WINDSOR UNIVERSITY SCHOOL OF MEDICINE - PowerPoint PPT Presentation

windsor university school of medicine n.
Download
Skip this Video
Loading SlideShow in 5 Seconds..
WINDSOR UNIVERSITY SCHOOL OF MEDICINE PowerPoint Presentation
Download Presentation
WINDSOR UNIVERSITY SCHOOL OF MEDICINE

play fullscreen
1 / 75
WINDSOR UNIVERSITY SCHOOL OF MEDICINE
195 Views
Download Presentation
dieter
Download Presentation

WINDSOR UNIVERSITY SCHOOL OF MEDICINE

- - - - - - - - - - - - - - - - - - - - - - - - - - - E N D - - - - - - - - - - - - - - - - - - - - - - - - - - -
Presentation Transcript

  1. DEPARTMENT OF ANATOMY WINDSOR UNIVERSITYSCHOOL OF MEDICINE Lower limb Dr. SREEKANTH THOTA

  2. Muscle compartments in the thigh • In the thigh, there are medial (adductor), anterior (extensor), and posterior (flexor) compartments.

  3. Anterior Compartment of the Thigh • Muscles: Sartorius, iliacus, psoas, pectineus, and quadriceps femoris • Blood supply: Femoral artery • Nerve supply: Femoral nerve

  4. Anterior Thigh Muscles • Anterior thigh muscles are the flexors of the hip and extensors of the knee.

  5. SARTORIUS  (tailor's muscle) • Origin : A.S.I.S. • Insertion : Upper medial surface of • shaft of tibia • N. supply: Femoral nerve • Action :1.Flexion, abduction and • Lateral rotation of thigh at hip joint. • 2. Flexion leg at knee joint

  6. Tailor's muscle • This combination of lateral rotation and flexion of the hip and flexion of the knee gave tailors particularly enlarged sartorius muscles. • Looking at the bottom of one's foot, as if checking to see if one had stepped in gum, demonstrates all four actions of sartorius.

  7. ILIACUS • Origin : Iliac fossa of hip bone • Insertion : Along with psoas into lesser trochanter of femur • N. supply: Femoral nerve • Action :Flexes thigh on trunk • Eg.: Sitting up from lying down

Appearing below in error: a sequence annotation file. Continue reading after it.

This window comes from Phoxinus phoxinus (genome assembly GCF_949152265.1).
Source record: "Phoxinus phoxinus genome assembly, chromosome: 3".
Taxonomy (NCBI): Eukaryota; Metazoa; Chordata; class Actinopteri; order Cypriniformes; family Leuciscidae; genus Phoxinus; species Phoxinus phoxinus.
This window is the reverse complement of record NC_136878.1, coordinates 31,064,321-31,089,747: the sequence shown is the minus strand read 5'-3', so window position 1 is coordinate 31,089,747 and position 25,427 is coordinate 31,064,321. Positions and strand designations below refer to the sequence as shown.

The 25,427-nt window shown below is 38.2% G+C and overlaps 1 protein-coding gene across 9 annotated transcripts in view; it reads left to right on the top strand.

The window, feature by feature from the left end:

8. PSOAS T12 12345 • Origin : Transverse process, bodies & I.V.D.’S of T12 & L 1-L5 vertebrae • Insertion : Along with Iliacus into lesser trochanter of femur • N. supply: Lumbar plexus(anterior rami of L1 to L4) • Action : Flexes thigh on trunk • Eg.: Sitting up from lying down

  9. Psoas abscess

  10.  Bilateral psoas abscesses (arrows) and destruction of L2-3 & L4-5 end plates • 1.Coronal MRI • 2.CT Scan

  11. PECTINEUS • Origin : Superior ramus of Pubis • Insertion : Upper end of lineaaspera of shaft of femur • N. supply: Femoral nerve • Action :Flexion, adduction of thigh at hip joint

  12. QUADRICEPS FEMORIS • Origin : Straight Head: • A.I.I.S • Reflected Head: • Ilium (Above Acetabulum) • Insertion : • Quadriceps tendon in to patella • Via lig.patellae in to tibial tubercle • N. supply: Femoral nerve • Action: Flexion of thigh at hip joint • Extension of Leg at Knee joint RECTUS FEMORIS :

  13. Patellar ligament • The patellar ligament  is the central portion of the common tendon of the Quadriceps femoris, which is continued from the patella to the tuberosity of the tibia.

  14. VASTUS LATERALIS • Origin : Upper end & shaft of femur • Insertion : Quadriceps tendon in to patella via Lig.patellae in to tubercle of tibia • N. supply: Femoral nerve • Action : Extension of Leg at Knee joint

  15. VASTUS MEDIALIS • Origin : Upper end & shaft of femur • Insertion : Quadriceps tendon in to patella Via Lig.patellae in to tubercle of tibia • N. supply: Femoral nerve • Action : Extension of Leg at Knee & Stabilizes Patella

  16. VASTUS INTERMEDIUS • Origin : Anterior & lateral surface of shaft of femur • Insertion : Quadriceps tendon in to patella Via Lig.patellae in to tubercle of tibia • N. supply: Femoral nerve • Action : Extension of Leg at Knee joint

  17. Summary of Ant compt of thigh Muscle Movements • Anterior compartment • Flexors of hip • Sartorius • Iliopsoas • Pectineus (also adducts hip) • Extensor of knee • Quadriceps femoris • Rectus femoris(also flexes hip) • Vastuslateralis • Vastusintermedius • Vastusmedialis(also stabilizes patella)

  18. Patellar tendon reflex • Tapping the patellar ligament with a hammer elicits the patellar tendon reflex (knee jerk) • Tests the L2-L4 nerves • Diminution or absence—result from interruption of innervation of quadriceps .

  19. Medial compartment of thigh • Blood supply: Profundafemoris artery and obturator artery. • Nerve supply: Obturator nerve Muscles: Gracilis, adductor longus, adductor brevis, adductor magnus, and obturatorexternus.

  20. GRACILIS • Origin : Inferior ramus of Pubis & ramus of Ischium • Insertion :Medial aspect of upper part of shaft of tibia • N. supply: Obturator nerve • Action : Adduction of thigh at hip joint Flexion of Leg at Knee joint

  21. ADDUCTOR LONGUS • Origin : Body of Pubis, medial to pubic tubercle • Insertion : Posterior surface of shaft of femur • N. supply: Obturator nerve • Action : Adduction of thigh at hip joint

  22. ADDUCTOR BREVIS • Origin : Inferior ramus of pubis • Insertion : Posterior surface of shaft of femur • N. supply: Obturator nerve • Action : Adduction of thigh at hip joint